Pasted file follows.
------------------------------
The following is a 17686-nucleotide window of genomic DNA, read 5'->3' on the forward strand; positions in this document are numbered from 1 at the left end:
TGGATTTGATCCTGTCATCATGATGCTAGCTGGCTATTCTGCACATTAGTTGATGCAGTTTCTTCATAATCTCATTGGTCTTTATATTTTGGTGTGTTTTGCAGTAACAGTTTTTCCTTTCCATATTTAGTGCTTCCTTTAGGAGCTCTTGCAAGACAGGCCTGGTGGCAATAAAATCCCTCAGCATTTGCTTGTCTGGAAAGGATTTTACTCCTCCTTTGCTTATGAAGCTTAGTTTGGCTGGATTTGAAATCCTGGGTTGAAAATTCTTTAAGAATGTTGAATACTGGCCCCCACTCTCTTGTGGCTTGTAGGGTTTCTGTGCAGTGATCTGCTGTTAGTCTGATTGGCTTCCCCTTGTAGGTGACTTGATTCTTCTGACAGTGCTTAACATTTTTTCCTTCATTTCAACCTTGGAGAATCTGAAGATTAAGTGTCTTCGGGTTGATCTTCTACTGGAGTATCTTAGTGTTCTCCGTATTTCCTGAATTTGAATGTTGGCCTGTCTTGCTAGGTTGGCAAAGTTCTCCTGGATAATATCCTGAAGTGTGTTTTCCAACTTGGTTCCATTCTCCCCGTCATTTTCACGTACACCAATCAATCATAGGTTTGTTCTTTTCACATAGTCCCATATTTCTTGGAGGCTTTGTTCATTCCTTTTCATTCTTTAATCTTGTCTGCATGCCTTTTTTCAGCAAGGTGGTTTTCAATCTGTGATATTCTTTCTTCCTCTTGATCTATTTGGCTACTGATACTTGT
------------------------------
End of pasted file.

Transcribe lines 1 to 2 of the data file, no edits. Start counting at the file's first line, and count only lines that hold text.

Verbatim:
The following is a 17686-nucleotide window of genomic DNA, read 5'->3' on the forward strand; positions in this document are numbered from 1 at the left end:
TGGATTTGATCCTGTCATCATGATGCTAGCTGGCTATTCTGCACATTAGTTGATGCAGTTTCTTCATAATCTCATTGGTCTTTATATTTTGGTGTGTTTTGCAGTAACAGTTTTTCCTTTCCATATTTAGTGCTTCCTTTAGGAGCTCTTGCAAGACAGGCCTGGTGGCAATAAAATCCCTCAGCATTTGCTTGTCTGGAAAGGATTTTACTCCTCCTTTGCTTATGAAGCTTAGTTTGGCTGGATTTGAAATCCTGGGTTGAAAATTCTTTAAGAATGTTGAATACTGGCCCCCACTCTCTTGTGGCTTGTAGGGTTTCTGTGCAGTGATCTGCTGTTAGTCTGATTGGCTTCCCCTTGTAGGTGACTTGATTCTTCTGACAGTGCTTAACATTTTTTCCTTCATTTCAACCTTGGAGAATCTGAAGATTAAGTGTCTTCGGGTTGATCTTCTACTGGAGTATCTTAGTGTTCTCCGTATTTCCTGAATTTGAATGTTGGCCTGTCTTGCTAGGTTGGCAAAGTTCTCCTGGATAATATCCTGAAGTGTGTTTTCCAACTTGGTTCCATTCTCCCCGTCATTTTCACGTACACCAATCAATCATAGGTTTGTTCTTTTCACATAGTCCCATATTTCTTGGAGGCTTTGTTCATTCCTTTTCATTCTTTAATCTTGTCTGCATGCCTTTTTTCAGCAAGGTGGTTTTCAATCTGTGATATTCTTTCTTCCTCTTGATCTATTTGGCTACTGATACTTGT